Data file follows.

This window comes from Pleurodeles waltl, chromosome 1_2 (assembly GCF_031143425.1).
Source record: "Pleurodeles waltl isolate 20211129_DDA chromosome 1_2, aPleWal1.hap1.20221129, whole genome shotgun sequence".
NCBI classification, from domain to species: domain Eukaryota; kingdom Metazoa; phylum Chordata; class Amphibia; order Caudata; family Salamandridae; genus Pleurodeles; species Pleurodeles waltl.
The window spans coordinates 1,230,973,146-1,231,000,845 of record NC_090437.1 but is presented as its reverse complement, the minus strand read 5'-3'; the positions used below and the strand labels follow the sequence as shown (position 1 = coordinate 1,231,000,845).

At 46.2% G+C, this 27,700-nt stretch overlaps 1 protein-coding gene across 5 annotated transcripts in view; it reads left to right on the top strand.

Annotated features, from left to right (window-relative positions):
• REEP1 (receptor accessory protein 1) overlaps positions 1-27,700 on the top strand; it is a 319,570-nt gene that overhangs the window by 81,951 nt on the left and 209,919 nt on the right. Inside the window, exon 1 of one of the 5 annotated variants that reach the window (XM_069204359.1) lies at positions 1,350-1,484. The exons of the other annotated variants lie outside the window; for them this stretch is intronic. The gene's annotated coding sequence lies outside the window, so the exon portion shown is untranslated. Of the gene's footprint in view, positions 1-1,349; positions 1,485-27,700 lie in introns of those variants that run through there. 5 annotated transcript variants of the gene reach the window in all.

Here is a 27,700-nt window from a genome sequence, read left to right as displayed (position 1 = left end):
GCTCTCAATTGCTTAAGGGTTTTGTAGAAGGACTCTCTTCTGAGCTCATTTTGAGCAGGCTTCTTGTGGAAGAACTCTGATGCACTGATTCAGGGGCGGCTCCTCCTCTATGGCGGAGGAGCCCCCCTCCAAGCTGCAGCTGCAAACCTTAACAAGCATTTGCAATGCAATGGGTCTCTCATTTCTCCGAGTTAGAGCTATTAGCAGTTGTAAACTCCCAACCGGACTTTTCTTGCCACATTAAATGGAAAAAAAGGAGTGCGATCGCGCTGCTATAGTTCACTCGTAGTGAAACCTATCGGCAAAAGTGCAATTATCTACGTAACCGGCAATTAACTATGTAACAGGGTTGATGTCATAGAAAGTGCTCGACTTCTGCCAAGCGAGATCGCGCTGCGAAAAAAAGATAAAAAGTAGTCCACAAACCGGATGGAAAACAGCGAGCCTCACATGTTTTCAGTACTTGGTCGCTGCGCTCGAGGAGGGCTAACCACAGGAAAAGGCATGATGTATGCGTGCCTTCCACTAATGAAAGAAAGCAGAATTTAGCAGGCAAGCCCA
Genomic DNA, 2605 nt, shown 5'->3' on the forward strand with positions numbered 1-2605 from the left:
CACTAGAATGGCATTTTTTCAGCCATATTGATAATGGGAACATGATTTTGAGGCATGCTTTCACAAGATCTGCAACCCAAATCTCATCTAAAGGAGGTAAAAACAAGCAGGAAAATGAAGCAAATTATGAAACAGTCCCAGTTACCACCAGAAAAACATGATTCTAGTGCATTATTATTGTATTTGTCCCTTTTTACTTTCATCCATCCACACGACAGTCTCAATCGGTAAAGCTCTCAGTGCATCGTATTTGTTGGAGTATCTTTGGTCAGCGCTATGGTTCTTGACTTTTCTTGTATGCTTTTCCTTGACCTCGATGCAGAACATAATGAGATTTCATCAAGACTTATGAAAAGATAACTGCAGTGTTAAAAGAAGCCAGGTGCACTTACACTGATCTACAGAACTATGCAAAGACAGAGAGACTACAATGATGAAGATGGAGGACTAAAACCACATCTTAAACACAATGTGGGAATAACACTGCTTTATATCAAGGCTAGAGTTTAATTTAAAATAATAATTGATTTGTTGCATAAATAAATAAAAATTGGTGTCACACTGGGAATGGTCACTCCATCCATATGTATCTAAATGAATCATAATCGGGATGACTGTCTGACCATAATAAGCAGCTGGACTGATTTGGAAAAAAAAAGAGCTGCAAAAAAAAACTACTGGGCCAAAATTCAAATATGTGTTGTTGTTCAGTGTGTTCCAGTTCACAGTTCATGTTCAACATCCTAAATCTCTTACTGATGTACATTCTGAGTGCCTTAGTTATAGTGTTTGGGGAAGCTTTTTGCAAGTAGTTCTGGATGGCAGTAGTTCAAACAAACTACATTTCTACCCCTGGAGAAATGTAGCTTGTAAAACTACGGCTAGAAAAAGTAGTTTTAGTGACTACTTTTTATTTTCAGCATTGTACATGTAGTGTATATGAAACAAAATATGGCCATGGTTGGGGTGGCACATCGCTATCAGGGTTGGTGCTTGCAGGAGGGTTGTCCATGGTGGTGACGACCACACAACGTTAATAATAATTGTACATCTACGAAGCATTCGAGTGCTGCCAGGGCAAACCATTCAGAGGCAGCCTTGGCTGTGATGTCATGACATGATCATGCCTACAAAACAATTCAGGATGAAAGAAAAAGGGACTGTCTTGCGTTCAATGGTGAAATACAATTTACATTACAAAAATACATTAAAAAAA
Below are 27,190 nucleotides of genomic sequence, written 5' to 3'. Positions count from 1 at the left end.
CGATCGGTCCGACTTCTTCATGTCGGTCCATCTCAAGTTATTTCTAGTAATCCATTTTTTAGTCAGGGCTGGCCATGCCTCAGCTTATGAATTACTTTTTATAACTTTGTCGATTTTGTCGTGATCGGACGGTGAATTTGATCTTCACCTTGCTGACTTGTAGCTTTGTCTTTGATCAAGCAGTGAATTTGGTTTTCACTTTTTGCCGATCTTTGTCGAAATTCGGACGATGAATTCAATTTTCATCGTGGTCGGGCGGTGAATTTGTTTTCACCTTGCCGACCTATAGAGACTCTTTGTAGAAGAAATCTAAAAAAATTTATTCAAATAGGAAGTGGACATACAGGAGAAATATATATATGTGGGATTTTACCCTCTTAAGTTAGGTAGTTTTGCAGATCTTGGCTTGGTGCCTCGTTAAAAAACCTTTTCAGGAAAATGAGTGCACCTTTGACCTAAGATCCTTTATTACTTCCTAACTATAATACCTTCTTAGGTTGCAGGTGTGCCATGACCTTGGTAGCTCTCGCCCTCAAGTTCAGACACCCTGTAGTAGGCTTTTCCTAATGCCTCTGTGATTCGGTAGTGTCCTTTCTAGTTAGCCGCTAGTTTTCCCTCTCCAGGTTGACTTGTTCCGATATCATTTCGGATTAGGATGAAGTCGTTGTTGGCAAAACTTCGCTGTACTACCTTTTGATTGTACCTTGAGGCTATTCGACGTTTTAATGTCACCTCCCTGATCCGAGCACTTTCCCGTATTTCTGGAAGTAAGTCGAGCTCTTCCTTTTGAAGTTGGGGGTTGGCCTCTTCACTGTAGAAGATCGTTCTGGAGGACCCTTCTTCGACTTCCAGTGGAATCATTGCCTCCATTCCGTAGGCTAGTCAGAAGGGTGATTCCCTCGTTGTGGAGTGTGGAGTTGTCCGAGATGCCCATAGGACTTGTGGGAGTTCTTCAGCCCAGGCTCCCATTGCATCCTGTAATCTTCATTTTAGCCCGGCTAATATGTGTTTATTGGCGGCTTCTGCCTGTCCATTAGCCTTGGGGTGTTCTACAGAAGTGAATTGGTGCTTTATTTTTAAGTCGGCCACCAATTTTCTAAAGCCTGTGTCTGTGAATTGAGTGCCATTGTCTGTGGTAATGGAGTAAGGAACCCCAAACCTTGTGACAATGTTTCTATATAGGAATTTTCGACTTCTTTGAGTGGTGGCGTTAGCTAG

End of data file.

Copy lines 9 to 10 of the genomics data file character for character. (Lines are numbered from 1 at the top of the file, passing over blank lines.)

GCTCTCAATTGCTTAAGGGTTTTGTAGAAGGACTCTCTTCTGAGCTCATTTTGAGCAGGCTTCTTGTGGAAGAACTCTGATGCACTGATTCAGGGGCGGCTCCTCCTCTATGGCGGAGGAGCCCCCCTCCAAGCTGCAGCTGCAAACCTTAACAAGCATTTGCAATGCAATGGGTCTCTCATTTCTCCGAGTTAGAGCTATTAGCAGTTGTAAACTCCCAACCGGACTTTTCTTGCCACATTAAATGGAAAAAAAGGAGTGCGATCGCGCTGCTATAGTTCACTCGTAGTGAAACCTATCGGCAAAAGTGCAATTATCTACGTAACCGGCAATTAACTATGTAACAGGGTTGATGTCATAGAAAGTGCTCGACTTCTGCCAAGCGAGATCGCGCTGCGAAAAAAAGATAAAAAGTAGTCCACAAACCGGATGGAAAACAGCGAGCCTCACATGTTTTCAGTACTTGGTCGCTGCGCTCGAGGAGGGCTAACCACAGGAAAAGGCATGATGTATGCGTGCCTTCCACTAATGAAAGAAAGCAGAATTTAGCAGGCAAGCCCA
Genomic DNA, 2605 nt, shown 5'->3' on the forward strand with positions numbered 1-2605 from the left: